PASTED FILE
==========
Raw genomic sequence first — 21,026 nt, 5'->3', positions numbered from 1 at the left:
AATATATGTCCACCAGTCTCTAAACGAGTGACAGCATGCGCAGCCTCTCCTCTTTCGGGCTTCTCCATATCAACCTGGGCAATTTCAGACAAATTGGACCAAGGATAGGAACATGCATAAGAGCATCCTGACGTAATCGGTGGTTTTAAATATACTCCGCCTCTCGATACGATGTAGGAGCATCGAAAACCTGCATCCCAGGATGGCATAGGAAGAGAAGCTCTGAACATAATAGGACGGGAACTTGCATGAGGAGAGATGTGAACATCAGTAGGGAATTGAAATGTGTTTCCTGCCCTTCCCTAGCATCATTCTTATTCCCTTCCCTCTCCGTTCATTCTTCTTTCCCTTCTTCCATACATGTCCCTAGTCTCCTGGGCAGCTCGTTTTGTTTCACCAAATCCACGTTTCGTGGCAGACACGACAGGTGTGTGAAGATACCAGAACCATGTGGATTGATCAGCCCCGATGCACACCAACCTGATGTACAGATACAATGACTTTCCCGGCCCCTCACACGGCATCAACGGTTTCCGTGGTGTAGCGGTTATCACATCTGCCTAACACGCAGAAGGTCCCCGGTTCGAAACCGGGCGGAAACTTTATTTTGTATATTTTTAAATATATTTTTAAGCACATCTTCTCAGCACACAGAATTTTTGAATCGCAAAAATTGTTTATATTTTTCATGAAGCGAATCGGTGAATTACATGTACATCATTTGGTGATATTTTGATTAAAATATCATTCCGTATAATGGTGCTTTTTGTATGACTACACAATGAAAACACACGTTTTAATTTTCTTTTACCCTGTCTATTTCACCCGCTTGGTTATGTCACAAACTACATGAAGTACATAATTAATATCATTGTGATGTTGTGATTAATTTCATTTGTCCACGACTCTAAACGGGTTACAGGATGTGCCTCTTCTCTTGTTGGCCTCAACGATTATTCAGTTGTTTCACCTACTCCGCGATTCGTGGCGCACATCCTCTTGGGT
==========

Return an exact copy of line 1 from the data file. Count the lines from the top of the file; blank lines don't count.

Raw genomic sequence first — 21,026 nt, 5'->3', positions numbered from 1 at the left: